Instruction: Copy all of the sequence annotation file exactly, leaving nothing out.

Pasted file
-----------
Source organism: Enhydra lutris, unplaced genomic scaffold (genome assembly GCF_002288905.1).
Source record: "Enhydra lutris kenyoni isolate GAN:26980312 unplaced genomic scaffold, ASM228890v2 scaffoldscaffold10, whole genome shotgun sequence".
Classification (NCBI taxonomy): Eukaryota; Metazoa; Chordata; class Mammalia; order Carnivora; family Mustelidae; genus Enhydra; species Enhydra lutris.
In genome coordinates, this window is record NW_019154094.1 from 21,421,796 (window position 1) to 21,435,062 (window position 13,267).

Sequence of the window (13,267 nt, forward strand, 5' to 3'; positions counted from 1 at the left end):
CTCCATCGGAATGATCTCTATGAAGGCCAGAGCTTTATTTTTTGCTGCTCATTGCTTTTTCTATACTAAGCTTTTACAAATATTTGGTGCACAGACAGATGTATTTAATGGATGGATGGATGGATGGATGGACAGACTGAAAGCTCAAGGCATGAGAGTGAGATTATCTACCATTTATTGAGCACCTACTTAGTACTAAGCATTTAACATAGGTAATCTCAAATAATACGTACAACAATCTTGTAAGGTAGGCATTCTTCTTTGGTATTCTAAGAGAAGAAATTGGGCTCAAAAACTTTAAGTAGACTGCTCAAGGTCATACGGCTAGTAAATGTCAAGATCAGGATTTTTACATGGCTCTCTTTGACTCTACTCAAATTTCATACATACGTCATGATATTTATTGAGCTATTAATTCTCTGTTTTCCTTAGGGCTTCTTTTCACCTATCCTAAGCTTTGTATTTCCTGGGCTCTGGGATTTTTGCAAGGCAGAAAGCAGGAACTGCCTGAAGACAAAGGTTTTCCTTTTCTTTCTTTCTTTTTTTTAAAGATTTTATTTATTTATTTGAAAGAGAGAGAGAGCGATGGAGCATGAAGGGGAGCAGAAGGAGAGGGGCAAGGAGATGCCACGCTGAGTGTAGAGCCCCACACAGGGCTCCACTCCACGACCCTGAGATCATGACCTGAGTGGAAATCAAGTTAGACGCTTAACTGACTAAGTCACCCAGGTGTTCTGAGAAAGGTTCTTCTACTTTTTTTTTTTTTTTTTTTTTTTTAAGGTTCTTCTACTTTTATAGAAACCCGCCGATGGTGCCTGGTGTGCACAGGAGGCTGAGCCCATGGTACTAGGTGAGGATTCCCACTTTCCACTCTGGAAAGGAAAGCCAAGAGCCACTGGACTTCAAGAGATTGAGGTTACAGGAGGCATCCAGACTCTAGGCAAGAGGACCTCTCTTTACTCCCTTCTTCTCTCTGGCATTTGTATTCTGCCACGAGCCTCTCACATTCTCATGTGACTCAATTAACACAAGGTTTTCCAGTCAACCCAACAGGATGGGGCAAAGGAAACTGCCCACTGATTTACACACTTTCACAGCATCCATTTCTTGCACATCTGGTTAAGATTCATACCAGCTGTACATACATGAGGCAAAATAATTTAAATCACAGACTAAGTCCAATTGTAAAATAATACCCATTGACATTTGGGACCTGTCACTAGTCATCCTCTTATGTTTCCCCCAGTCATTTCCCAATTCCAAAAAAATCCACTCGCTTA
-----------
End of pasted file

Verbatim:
Source organism: Enhydra lutris, unplaced genomic scaffold (genome assembly GCF_002288905.1).
Source record: "Enhydra lutris kenyoni isolate GAN:26980312 unplaced genomic scaffold, ASM228890v2 scaffoldscaffold10, whole genome shotgun sequence".
Classification (NCBI taxonomy): Eukaryota; Metazoa; Chordata; class Mammalia; order Carnivora; family Mustelidae; genus Enhydra; species Enhydra lutris.
In genome coordinates, this window is record NW_019154094.1 from 21,421,796 (window position 1) to 21,435,062 (window position 13,267).

Sequence of the window (13,267 nt, forward strand, 5' to 3'; positions counted from 1 at the left end):
CTCCATCGGAATGATCTCTATGAAGGCCAGAGCTTTATTTTTTGCTGCTCATTGCTTTTTCTATACTAAGCTTTTACAAATATTTGGTGCACAGACAGATGTATTTAATGGATGGATGGATGGATGGATGGACAGACTGAAAGCTCAAGGCATGAGAGTGAGATTATCTACCATTTATTGAGCACCTACTTAGTACTAAGCATTTAACATAGGTAATCTCAAATAATACGTACAACAATCTTGTAAGGTAGGCATTCTTCTTTGGTATTCTAAGAGAAGAAATTGGGCTCAAAAACTTTAAGTAGACTGCTCAAGGTCATACGGCTAGTAAATGTCAAGATCAGGATTTTTACATGGCTCTCTTTGACTCTACTCAAATTTCATACATACGTCATGATATTTATTGAGCTATTAATTCTCTGTTTTCCTTAGGGCTTCTTTTCACCTATCCTAAGCTTTGTATTTCCTGGGCTCTGGGATTTTTGCAAGGCAGAAAGCAGGAACTGCCTGAAGACAAAGGTTTTCCTTTTCTTTCTTTCTTTTTTTTAAAGATTTTATTTATTTATTTGAAAGAGAGAGAGAGCGATGGAGCATGAAGGGGAGCAGAAGGAGAGGGGCAAGGAGATGCCACGCTGAGTGTAGAGCCCCACACAGGGCTCCACTCCACGACCCTGAGATCATGACCTGAGTGGAAATCAAGTTAGACGCTTAACTGACTAAGTCACCCAGGTGTTCTGAGAAAGGTTCTTCTACTTTTTTTTTTTTTTTTTTTTTTTTAAGGTTCTTCTACTTTTATAGAAACCCGCCGATGGTGCCTGGTGTGCACAGGAGGCTGAGCCCATGGTACTAGGTGAGGATTCCCACTTTCCACTCTGGAAAGGAAAGCCAAGAGCCACTGGACTTCAAGAGATTGAGGTTACAGGAGGCATCCAGACTCTAGGCAAGAGGACCTCTCTTTACTCCCTTCTTCTCTCTGGCATTTGTATTCTGCCACGAGCCTCTCACATTCTCATGTGACTCAATTAACACAAGGTTTTCCAGTCAACCCAACAGGATGGGGCAAAGGAAACTGCCCACTGATTTACACACTTTCACAGCATCCATTTCTTGCACATCTGGTTAAGATTCATACCAGCTGTACATACATGAGGCAAAATAATTTAAATCACAGACTAAGTCCAATTGTAAAATAATACCCATTGACATTTGGGACCTGTCACTAGTCATCCTCTTATGTTTCCCCCAGTCATTTCCCAATTCCAAAAAAATCCACTCGCTTA